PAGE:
Tuesday, February 26, 2019

Album Review: Walter Trout - Survivor Blues

Survivor Blues, Walter Trout’s follow-up to 2015’s equally aptly titled Battle Scars, is comprised exclusively of covers. The previous record served as an exorcism of sorts, a way for the guitarist from New Jersey to dispel the negative energy produced by the maladies that almost brought him down for good. Quite literally, living to tell the tale.

It is now time for Walter Trout to resume business as usual. What happens in the aftermath of such a traumatic life event? The answer is in Survivor Blues, a fantastic collection of excellent numbers by blues luminaries like Elmore James, BB King, Trout’s erstwhile employer John Mayall, and other less celebrated players like Sunnyland Slim and Luther “Snakeboy” Johnson.

As usual, Walter’s playing is stellar. His voice is soulful and clear and belies his advancing age and past struggles. The whole album rocks pretty hard but never strays from the blues idiom. It also sounds absolutely grogeous, with each nuance of Trout’s playing clearly audible.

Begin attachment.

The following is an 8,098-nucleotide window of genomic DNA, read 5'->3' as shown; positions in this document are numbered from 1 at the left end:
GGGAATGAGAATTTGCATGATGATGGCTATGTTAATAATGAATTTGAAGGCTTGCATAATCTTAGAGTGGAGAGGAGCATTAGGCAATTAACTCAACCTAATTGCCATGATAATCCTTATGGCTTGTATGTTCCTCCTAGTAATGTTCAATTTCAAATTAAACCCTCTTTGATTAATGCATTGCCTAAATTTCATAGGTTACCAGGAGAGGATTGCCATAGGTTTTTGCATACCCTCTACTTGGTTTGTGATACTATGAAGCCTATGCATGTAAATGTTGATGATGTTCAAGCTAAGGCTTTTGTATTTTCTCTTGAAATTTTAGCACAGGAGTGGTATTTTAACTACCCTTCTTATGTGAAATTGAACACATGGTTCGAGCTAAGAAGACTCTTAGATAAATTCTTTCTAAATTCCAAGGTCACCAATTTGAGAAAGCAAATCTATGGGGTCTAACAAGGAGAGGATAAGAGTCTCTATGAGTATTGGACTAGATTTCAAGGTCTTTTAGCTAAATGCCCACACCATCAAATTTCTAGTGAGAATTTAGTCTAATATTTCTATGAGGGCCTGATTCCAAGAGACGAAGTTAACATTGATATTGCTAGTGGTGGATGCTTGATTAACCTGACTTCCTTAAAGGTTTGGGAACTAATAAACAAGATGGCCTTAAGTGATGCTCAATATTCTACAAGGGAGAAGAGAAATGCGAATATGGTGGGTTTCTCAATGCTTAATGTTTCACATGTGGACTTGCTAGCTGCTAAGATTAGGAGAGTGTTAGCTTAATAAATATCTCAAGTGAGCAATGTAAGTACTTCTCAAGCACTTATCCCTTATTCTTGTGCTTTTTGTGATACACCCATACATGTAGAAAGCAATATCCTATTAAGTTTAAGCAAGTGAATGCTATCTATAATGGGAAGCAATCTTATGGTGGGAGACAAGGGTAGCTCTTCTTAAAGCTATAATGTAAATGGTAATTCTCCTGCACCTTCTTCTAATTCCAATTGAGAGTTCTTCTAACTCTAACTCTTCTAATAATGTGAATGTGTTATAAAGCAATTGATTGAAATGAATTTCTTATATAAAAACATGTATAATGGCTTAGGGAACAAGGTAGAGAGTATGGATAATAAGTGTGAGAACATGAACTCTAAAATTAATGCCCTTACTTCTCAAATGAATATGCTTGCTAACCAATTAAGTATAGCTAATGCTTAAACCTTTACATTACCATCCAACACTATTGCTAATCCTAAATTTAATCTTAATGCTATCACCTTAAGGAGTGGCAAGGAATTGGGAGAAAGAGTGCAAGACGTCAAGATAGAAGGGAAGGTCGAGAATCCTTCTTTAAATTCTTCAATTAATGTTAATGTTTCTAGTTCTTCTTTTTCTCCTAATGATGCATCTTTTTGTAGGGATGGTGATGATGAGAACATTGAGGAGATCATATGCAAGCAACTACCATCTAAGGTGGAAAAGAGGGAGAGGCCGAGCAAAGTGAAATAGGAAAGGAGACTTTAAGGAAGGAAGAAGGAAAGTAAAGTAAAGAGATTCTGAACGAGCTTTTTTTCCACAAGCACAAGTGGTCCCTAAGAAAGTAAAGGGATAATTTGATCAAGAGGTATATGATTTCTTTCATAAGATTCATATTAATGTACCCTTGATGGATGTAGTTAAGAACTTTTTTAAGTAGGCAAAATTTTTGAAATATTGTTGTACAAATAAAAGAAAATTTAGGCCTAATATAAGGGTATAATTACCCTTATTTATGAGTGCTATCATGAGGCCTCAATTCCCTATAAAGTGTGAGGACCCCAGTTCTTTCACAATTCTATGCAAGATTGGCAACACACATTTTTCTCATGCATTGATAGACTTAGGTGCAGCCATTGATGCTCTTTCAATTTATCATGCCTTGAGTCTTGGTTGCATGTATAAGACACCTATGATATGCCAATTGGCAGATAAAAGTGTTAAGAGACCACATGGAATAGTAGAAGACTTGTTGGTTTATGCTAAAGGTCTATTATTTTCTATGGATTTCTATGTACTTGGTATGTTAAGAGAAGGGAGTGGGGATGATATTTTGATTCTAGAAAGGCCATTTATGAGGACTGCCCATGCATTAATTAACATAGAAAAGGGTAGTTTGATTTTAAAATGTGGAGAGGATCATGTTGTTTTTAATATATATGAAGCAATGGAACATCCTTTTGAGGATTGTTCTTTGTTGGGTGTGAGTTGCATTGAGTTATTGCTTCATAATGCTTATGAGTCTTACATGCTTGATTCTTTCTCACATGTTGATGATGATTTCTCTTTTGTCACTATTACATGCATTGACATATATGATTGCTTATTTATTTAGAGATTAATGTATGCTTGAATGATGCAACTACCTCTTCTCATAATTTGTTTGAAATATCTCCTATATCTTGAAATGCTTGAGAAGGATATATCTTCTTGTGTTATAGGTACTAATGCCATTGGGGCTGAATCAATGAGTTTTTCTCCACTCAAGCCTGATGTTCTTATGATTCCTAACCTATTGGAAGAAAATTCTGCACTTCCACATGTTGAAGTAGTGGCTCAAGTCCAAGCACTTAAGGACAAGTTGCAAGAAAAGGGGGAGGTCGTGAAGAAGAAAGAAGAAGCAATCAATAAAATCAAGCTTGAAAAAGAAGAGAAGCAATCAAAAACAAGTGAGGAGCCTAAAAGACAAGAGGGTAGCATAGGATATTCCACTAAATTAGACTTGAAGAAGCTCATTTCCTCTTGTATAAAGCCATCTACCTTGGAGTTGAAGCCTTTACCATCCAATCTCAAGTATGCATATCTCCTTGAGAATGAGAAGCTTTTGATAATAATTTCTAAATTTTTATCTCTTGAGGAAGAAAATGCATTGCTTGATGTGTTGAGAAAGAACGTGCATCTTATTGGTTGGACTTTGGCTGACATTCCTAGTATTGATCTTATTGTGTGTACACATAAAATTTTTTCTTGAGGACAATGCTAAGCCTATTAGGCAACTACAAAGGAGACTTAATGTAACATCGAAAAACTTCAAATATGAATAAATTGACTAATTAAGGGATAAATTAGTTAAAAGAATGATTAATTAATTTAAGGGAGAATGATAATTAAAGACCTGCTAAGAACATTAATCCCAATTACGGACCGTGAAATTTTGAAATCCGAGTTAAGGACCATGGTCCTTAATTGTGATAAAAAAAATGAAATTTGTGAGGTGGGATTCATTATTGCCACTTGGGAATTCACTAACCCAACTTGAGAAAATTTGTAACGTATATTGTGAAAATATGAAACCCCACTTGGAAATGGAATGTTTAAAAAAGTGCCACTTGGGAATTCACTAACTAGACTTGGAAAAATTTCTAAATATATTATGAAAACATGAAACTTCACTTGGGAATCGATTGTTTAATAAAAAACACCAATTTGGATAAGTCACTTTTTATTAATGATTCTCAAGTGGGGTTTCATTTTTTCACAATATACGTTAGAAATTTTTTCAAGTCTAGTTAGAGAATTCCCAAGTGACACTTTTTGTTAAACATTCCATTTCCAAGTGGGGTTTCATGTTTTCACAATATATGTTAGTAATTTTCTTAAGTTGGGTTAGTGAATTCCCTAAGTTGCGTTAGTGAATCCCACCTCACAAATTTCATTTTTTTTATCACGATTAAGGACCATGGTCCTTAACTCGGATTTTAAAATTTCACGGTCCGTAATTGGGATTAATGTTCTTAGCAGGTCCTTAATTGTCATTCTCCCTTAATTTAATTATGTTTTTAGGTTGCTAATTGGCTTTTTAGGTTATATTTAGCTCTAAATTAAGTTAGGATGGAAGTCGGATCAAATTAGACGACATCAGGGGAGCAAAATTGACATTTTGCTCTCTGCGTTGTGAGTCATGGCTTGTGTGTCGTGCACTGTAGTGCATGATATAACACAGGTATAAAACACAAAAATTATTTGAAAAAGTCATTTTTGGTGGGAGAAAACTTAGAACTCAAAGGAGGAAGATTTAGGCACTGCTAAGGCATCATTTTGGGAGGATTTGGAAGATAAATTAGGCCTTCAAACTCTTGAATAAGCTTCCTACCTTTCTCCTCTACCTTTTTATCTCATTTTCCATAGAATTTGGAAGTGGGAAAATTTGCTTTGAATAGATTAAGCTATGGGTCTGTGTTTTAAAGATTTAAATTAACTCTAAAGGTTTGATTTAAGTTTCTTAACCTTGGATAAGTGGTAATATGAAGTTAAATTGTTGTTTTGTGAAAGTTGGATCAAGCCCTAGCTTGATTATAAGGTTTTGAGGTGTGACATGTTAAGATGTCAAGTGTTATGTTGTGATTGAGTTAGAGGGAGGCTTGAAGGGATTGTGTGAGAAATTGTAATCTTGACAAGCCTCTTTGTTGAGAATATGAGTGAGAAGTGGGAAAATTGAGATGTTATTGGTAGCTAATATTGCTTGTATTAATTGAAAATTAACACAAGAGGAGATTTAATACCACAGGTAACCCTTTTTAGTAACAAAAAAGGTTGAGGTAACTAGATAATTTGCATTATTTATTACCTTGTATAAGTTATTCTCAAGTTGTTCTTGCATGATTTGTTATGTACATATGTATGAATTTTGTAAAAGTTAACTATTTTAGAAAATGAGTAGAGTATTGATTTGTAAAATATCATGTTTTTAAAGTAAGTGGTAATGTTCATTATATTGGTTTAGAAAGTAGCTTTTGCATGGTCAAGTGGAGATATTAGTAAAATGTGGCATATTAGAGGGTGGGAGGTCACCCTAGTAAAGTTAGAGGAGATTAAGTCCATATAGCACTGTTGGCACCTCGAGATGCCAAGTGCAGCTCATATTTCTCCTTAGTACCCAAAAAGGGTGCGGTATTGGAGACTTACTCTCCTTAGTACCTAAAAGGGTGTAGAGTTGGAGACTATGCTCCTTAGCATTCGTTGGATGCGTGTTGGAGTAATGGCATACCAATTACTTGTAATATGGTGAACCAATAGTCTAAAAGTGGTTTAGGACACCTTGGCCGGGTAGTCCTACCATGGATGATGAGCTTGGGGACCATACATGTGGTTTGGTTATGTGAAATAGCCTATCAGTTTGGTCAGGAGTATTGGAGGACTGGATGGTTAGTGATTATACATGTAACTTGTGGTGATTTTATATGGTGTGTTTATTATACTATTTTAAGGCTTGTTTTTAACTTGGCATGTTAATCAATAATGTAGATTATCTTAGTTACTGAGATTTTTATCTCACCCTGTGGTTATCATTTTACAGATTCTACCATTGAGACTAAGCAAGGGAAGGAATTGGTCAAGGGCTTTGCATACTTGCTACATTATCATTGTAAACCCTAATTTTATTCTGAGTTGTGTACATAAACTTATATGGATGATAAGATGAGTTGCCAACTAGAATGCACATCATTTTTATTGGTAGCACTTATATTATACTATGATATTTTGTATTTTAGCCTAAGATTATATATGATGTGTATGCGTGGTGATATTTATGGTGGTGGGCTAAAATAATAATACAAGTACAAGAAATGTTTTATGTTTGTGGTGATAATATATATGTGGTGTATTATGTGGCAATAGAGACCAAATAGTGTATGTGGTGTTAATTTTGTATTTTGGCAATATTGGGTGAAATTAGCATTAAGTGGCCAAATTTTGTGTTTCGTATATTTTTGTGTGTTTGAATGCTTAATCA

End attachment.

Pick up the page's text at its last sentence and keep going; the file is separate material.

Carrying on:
His guitar playing is obviously the focus of the album, but he happily shares centre stage on some tracks such as Goin’ Down To The River The Doors’ Robby Krieger plays a wonderful slide guitar.

It’s hard to choose a highlight but in the middle of the record are three songs that are the centrepiece of the record in this reviewer’s ears: the slow blues Nature’s Disappearing,  which features a stunning solo like a fountain of musical ideas that never stops flowing, the gorgeous Red Sun which burns with the same intensity as its subject and Something Inside Of Me and its impassioned vocals.

Survivor Blues is a great record that takes all of life’s somber, sad, scary and frustrating aspects and, through the power of music, turns them into a party. Some call it therapy, some call it catharsis. Some call it the Blues. Walter Trout calls it his life.

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